Vuuren, Daniel J. van: Modeling the Demand for Train Kilometers: A Microeconometric Approach
World Conference Econometric Society, 2000, Seattle

Piet Rietveld, Vrije Universiteit
Daniel J. van Vuuren, Vrije Universiteit
Modeling the Demand for Train Kilometers: A Microeconometric Approach
Session: C-6-2  Sunday 13 August 2000  by Vuuren, Daniel J. van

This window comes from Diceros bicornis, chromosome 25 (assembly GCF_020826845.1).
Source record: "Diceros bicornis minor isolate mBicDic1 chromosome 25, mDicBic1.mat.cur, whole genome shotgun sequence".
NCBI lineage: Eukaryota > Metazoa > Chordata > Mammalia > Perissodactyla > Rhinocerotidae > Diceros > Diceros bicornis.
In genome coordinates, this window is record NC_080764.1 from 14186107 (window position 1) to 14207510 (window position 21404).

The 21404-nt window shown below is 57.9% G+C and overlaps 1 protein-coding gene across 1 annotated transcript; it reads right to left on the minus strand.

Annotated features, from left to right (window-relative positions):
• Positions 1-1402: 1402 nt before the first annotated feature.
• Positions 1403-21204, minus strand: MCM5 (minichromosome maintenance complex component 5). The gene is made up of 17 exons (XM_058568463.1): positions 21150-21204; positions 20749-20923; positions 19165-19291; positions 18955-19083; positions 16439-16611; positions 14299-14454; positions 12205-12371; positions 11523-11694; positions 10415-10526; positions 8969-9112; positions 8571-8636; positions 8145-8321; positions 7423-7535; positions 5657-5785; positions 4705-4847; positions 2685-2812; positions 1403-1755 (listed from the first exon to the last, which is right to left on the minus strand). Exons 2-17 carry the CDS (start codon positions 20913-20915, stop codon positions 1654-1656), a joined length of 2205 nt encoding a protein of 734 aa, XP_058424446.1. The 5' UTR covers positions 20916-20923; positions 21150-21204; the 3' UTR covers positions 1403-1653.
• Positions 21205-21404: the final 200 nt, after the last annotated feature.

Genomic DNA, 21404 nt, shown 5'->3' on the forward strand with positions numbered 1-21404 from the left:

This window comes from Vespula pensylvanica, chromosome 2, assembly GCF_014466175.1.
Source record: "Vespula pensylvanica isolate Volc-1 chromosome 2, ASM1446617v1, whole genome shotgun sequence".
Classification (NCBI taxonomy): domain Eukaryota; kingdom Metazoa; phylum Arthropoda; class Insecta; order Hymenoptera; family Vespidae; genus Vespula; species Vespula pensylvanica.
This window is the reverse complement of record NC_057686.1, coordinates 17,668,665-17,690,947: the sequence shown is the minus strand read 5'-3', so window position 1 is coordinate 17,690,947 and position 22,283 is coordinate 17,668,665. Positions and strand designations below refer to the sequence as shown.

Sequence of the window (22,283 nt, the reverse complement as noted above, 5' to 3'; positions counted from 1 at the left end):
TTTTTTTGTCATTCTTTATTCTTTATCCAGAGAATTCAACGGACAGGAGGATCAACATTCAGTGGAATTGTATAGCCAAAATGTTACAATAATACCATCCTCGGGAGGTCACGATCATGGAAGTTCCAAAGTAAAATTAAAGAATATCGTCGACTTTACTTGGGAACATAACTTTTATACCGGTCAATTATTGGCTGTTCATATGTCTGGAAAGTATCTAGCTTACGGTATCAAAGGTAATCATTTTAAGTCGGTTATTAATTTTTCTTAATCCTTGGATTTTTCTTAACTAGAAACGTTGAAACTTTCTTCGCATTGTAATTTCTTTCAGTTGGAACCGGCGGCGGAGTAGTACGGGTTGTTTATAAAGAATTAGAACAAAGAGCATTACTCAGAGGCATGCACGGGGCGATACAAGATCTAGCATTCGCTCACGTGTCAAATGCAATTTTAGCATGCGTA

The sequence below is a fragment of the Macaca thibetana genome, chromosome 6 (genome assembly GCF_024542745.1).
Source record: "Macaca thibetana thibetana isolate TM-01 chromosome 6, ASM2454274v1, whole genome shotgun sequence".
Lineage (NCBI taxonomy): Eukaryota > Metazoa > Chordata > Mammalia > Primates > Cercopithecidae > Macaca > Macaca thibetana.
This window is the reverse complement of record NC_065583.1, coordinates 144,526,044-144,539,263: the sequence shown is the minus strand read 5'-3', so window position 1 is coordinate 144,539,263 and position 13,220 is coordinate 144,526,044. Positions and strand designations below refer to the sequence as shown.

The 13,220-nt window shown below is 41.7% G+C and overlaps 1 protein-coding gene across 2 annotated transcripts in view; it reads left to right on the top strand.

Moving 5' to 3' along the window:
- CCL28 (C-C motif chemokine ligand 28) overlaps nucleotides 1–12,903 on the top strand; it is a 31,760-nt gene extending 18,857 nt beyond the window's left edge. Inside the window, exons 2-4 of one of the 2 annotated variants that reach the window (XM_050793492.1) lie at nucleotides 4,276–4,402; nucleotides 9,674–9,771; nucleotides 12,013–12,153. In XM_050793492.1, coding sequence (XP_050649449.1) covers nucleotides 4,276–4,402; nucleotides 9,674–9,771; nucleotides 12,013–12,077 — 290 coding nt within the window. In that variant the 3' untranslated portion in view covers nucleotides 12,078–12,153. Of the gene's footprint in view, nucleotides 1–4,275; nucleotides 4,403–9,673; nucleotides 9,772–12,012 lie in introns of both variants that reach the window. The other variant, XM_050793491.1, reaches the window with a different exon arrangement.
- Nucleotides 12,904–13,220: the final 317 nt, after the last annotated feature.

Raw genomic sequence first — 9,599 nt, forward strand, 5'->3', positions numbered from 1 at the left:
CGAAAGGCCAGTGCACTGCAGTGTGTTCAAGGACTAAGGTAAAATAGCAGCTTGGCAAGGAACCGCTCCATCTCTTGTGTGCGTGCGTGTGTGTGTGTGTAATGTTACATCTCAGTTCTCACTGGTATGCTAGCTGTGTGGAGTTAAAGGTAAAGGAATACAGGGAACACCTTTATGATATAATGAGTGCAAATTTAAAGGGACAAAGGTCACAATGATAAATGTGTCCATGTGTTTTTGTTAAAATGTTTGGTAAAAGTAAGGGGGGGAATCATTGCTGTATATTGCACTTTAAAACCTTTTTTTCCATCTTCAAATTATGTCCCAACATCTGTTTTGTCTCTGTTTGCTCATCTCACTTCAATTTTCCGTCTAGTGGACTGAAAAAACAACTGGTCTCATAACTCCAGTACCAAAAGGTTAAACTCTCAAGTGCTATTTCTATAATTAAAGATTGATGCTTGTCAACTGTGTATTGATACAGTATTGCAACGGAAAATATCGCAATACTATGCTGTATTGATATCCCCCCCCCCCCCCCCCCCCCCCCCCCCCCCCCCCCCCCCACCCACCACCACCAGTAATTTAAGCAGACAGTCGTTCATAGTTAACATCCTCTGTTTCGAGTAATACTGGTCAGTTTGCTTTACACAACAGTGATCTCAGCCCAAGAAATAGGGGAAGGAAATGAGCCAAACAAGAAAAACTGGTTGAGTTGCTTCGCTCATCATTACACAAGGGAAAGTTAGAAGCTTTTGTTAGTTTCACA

Consumer demand for rail transportation has traditionally been analyzed by means of aggregate demand systems and disaggregate discrete choice models. It is remarkable however that no serious efforts have been made to develop a disaggregate structural demand model, which takes account of the fact that consumers face a nonlinear budget constraint. It is argued that the use of such a model is necessary, because individuals typically have the opportunity to choose between many different types of tickets. It is therefore clear that consumer demand for transportation not only depends on price, but also that the 'consumption' of a certain amount of transportation will have causal influence on price. An important distinction between the present case and earlier studies of 'discrete/continuous goods', such as labor supply and electricity demand, concerns the nature of the discrete choice: While in earlier applications one single simultaneous choice is made for both the discrete and the continuous choice, the demand for transportation requires two explicit choices - a discrete choice for mode and/or ticket type and a continuous choice for the amount of transportation. Evidence from our data suggests that the explicit nature of the discrete choice is likely to lead to an extra source of optimization error as compared to Hausman's 1985 overview, which means that many observed combinations of discrete and continuous choice are demonstrably suboptimal - regardless of individual preferences. Estimation of the model for non-peak hour travelers by train in the Netherlands shows that the (absolute value of the) price elasticity of the demand for train kilometers equals about unity, and that the income elasticity is fairly small (about 0.05). It is suggested that the estimated model can be extended in many ways.
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